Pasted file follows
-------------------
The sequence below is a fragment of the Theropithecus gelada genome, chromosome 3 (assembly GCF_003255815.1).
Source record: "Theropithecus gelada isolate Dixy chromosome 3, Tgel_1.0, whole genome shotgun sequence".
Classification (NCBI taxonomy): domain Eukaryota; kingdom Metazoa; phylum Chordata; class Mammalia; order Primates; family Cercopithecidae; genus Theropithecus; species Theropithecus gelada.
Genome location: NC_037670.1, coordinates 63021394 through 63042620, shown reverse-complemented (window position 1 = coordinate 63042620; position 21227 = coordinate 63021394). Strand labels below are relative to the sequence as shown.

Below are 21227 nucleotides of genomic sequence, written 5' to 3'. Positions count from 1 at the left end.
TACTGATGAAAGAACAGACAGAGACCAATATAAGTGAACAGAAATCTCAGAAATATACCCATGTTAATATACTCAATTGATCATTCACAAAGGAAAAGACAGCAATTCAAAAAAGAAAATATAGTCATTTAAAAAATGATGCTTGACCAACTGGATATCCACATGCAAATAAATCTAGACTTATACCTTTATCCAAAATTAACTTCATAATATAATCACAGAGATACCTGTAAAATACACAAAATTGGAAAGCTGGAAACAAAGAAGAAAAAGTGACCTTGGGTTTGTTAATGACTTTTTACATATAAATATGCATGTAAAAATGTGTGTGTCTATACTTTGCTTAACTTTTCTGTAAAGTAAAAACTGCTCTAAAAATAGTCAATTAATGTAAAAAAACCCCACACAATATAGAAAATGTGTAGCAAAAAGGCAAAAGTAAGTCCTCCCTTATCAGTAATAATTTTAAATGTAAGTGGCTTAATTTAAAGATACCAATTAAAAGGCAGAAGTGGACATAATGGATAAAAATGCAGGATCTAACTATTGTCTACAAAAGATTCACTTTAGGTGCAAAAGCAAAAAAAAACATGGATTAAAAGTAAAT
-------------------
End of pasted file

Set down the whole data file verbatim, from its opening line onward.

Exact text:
The sequence below is a fragment of the Theropithecus gelada genome, chromosome 3 (assembly GCF_003255815.1).
Source record: "Theropithecus gelada isolate Dixy chromosome 3, Tgel_1.0, whole genome shotgun sequence".
Classification (NCBI taxonomy): domain Eukaryota; kingdom Metazoa; phylum Chordata; class Mammalia; order Primates; family Cercopithecidae; genus Theropithecus; species Theropithecus gelada.
Genome location: NC_037670.1, coordinates 63021394 through 63042620, shown reverse-complemented (window position 1 = coordinate 63042620; position 21227 = coordinate 63021394). Strand labels below are relative to the sequence as shown.

Below are 21227 nucleotides of genomic sequence, written 5' to 3'. Positions count from 1 at the left end.
TACTGATGAAAGAACAGACAGAGACCAATATAAGTGAACAGAAATCTCAGAAATATACCCATGTTAATATACTCAATTGATCATTCACAAAGGAAAAGACAGCAATTCAAAAAAGAAAATATAGTCATTTAAAAAATGATGCTTGACCAACTGGATATCCACATGCAAATAAATCTAGACTTATACCTTTATCCAAAATTAACTTCATAATATAATCACAGAGATACCTGTAAAATACACAAAATTGGAAAGCTGGAAACAAAGAAGAAAAAGTGACCTTGGGTTTGTTAATGACTTTTTACATATAAATATGCATGTAAAAATGTGTGTGTCTATACTTTGCTTAACTTTTCTGTAAAGTAAAAACTGCTCTAAAAATAGTCAATTAATGTAAAAAAACCCCACACAATATAGAAAATGTGTAGCAAAAAGGCAAAAGTAAGTCCTCCCTTATCAGTAATAATTTTAAATGTAAGTGGCTTAATTTAAAGATACCAATTAAAAGGCAGAAGTGGACATAATGGATAAAAATGCAGGATCTAACTATTGTCTACAAAAGATTCACTTTAGGTGCAAAAGCAAAAAAAAACATGGATTAAAAGTAAAT